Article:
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Who was the Mother of Tut?
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Thieuke
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PostPosted: Mon Oct 12, 2020 10:22 am    Post subject: prince Amenhat Reply with quote

It's unknown if prince Amenhat was the son of Thutmoses III with Satiah or Neferure. In the latter case we have another crown prince from a brother-sister marriage.
Tiaa's parentage is unknown so we have no information her mother-in-law may have been a relative as well but again too little information about her background is known.

Outside of the brother-sister marriages there seems to have been a special status for women descending from Ahmose-Nefertari who was deified. Through her mother Thuya queen Tiye was probably one of them and it's likely Nefertiti was related to Tiye and Thuya so she would have been another devine descendant.

The lack of information about other members of a Pharaoh's family makes it difficult to see everything that happened. We know that marriages between siblings or half siblings were not uncommon but they were not required either. The Heiress-theory seems to be wrong or work different from how it was explained before.

What we do see is that at the beginning and the end of the dynasty the role of women was more important than during the solo reign of Thutmosis III and his immediate successors. As they came after a queen who took to the throne as a Pharaoh that is not entirely surprising. For ancient Egyptian standards Hatchepsut stepped outside the accepted role of royal women and it seems her stepson tried to prevent any of his successors having to deal with a similar situation. He did so closer to the end of his reign but by brutal force destroying evidence of his stepmother's reign.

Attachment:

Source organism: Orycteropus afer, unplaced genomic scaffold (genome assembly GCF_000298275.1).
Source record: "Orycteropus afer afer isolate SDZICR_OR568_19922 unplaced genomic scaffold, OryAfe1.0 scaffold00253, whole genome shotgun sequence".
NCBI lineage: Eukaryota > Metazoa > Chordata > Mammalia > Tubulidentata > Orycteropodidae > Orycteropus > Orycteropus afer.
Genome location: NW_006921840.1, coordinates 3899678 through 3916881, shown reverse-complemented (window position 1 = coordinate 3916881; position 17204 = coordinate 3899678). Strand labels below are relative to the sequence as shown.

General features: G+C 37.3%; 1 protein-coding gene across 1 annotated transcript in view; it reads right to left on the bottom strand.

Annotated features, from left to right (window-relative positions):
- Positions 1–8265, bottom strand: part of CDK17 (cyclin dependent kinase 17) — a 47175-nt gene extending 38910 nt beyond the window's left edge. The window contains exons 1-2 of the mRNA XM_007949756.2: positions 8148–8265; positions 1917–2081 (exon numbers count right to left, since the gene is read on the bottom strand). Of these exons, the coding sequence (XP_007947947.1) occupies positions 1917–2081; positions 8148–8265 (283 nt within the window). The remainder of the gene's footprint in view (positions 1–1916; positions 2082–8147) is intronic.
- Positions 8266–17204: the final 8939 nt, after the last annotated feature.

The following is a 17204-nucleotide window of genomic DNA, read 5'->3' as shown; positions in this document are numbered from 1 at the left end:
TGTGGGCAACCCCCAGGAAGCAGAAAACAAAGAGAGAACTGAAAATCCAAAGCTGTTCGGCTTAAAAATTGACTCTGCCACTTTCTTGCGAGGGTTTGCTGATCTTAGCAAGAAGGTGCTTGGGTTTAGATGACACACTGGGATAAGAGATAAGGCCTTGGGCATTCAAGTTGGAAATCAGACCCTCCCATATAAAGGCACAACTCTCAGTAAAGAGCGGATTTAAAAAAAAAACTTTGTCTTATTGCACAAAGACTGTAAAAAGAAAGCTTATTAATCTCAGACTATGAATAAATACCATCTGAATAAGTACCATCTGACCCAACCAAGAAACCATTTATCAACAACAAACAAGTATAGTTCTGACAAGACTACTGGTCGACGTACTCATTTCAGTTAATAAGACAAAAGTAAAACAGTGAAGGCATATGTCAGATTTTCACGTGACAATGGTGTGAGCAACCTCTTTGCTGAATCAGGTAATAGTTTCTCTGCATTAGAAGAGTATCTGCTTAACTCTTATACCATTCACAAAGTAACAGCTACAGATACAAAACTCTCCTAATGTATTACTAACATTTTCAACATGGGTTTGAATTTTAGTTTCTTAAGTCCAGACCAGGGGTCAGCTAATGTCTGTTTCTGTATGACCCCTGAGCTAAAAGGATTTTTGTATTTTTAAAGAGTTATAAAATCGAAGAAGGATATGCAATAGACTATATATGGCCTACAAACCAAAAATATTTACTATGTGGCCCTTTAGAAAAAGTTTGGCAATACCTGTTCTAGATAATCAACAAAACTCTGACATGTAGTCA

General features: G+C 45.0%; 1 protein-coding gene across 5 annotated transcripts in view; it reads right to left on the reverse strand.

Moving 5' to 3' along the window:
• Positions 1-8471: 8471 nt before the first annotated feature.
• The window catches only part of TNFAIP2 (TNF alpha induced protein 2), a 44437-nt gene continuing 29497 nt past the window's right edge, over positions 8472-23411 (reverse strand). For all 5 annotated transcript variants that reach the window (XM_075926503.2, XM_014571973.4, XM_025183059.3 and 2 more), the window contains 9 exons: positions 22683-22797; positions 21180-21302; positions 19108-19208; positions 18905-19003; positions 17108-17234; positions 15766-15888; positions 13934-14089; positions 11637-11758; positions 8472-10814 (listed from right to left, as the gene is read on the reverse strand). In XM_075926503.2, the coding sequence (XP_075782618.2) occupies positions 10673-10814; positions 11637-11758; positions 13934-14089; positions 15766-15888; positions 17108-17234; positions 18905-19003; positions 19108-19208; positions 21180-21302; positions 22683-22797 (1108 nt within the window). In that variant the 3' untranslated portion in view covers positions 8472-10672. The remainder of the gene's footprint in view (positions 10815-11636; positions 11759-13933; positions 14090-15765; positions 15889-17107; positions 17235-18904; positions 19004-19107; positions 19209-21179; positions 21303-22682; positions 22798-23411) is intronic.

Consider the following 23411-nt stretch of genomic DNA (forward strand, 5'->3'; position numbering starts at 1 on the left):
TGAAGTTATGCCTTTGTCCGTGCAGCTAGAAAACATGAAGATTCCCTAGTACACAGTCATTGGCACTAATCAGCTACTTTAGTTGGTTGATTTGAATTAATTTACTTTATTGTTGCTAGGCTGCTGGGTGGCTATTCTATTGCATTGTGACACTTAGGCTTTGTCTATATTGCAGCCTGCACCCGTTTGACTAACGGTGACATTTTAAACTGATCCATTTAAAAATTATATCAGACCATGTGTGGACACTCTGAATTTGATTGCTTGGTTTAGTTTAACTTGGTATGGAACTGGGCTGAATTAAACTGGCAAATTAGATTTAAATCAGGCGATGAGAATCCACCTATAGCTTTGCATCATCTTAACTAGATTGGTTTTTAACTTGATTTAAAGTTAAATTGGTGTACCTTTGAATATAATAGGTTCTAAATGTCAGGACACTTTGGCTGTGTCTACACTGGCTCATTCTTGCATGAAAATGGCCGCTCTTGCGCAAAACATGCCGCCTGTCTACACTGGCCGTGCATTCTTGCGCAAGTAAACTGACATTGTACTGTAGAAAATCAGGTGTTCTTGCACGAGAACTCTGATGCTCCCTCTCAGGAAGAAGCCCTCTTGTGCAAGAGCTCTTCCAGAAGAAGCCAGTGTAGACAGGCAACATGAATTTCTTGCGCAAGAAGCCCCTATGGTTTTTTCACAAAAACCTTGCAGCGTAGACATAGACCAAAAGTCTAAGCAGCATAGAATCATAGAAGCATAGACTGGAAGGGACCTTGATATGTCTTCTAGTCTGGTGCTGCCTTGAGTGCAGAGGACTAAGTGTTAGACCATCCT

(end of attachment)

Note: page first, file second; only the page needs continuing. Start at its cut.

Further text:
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karnsculpture
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PostPosted: Mon Oct 12, 2020 11:02 am    Post subject: Reply with quote

Yes, and itís notable that Amenhotep III avoided promoting any single woman above another. I would speculate that he was an influence on his father towards the end of his life. If Nefeure did have a child of either gender with Tuthmose III he or she would be a threat to Amenhotep II. By taking out a damnatio memorae on Hatchepsut this would also impact on any descendants of hers. Amenhotep III was reportedly a young adult when he ascended to the throne so will not have known Hatchepsut at all, and by that time all of her supporters would also have been dead.
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karnsculpture
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PostPosted: Mon Oct 12, 2020 11:02 am    Post subject: Reply with quote

I my first sentence I wrote Amenhotep III, I mean of course Amenhotep II
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Thieuke
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PostPosted: Mon Oct 12, 2020 8:01 pm    Post subject: prince Amenhat Reply with quote

Thutmoses III had a crown prince Amenhat either by his half sister Neferure or by the Great Royal Wife Satiah but this son died before his father.
Had he lived he would most likely have been the heir.

What is remarkable during the 18th dynasty is that several Pharaohs in spite of having multiple wives were not succeeded by a son from their principal consort who was also (one of) the GRW.